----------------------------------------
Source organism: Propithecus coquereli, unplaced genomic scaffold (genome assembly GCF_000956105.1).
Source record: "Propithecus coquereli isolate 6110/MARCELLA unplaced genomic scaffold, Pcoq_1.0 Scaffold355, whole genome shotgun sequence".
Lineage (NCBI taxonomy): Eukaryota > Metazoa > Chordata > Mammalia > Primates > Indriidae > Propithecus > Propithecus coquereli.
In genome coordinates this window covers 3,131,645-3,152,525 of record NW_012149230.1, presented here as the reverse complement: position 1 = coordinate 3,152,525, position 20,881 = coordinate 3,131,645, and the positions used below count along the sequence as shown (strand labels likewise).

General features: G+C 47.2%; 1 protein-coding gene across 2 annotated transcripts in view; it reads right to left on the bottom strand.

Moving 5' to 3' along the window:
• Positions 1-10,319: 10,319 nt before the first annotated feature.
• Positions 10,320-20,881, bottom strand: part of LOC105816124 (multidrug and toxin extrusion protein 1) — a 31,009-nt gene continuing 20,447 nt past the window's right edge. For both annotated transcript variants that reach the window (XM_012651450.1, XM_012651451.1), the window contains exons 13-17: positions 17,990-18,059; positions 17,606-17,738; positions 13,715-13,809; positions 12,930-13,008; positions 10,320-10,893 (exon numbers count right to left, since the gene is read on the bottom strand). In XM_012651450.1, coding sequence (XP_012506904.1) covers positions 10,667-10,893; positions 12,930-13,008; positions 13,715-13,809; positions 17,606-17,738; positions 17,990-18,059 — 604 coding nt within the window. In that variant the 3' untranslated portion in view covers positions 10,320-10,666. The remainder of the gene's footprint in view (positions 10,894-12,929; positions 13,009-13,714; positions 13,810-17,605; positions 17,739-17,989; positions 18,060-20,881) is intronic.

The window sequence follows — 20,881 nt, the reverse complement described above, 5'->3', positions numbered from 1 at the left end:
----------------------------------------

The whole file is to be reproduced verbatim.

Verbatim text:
Source organism: Propithecus coquereli, unplaced genomic scaffold (genome assembly GCF_000956105.1).
Source record: "Propithecus coquereli isolate 6110/MARCELLA unplaced genomic scaffold, Pcoq_1.0 Scaffold355, whole genome shotgun sequence".
Lineage (NCBI taxonomy): Eukaryota > Metazoa > Chordata > Mammalia > Primates > Indriidae > Propithecus > Propithecus coquereli.
In genome coordinates this window covers 3,131,645-3,152,525 of record NW_012149230.1, presented here as the reverse complement: position 1 = coordinate 3,152,525, position 20,881 = coordinate 3,131,645, and the positions used below count along the sequence as shown (strand labels likewise).

General features: G+C 47.2%; 1 protein-coding gene across 2 annotated transcripts in view; it reads right to left on the bottom strand.

Moving 5' to 3' along the window:
• Positions 1-10,319: 10,319 nt before the first annotated feature.
• Positions 10,320-20,881, bottom strand: part of LOC105816124 (multidrug and toxin extrusion protein 1) — a 31,009-nt gene continuing 20,447 nt past the window's right edge. For both annotated transcript variants that reach the window (XM_012651450.1, XM_012651451.1), the window contains exons 13-17: positions 17,990-18,059; positions 17,606-17,738; positions 13,715-13,809; positions 12,930-13,008; positions 10,320-10,893 (exon numbers count right to left, since the gene is read on the bottom strand). In XM_012651450.1, coding sequence (XP_012506904.1) covers positions 10,667-10,893; positions 12,930-13,008; positions 13,715-13,809; positions 17,606-17,738; positions 17,990-18,059 — 604 coding nt within the window. In that variant the 3' untranslated portion in view covers positions 10,320-10,666. The remainder of the gene's footprint in view (positions 10,894-12,929; positions 13,009-13,714; positions 13,810-17,605; positions 17,739-17,989; positions 18,060-20,881) is intronic.

The window sequence follows — 20,881 nt, the reverse complement described above, 5'->3', positions numbered from 1 at the left end: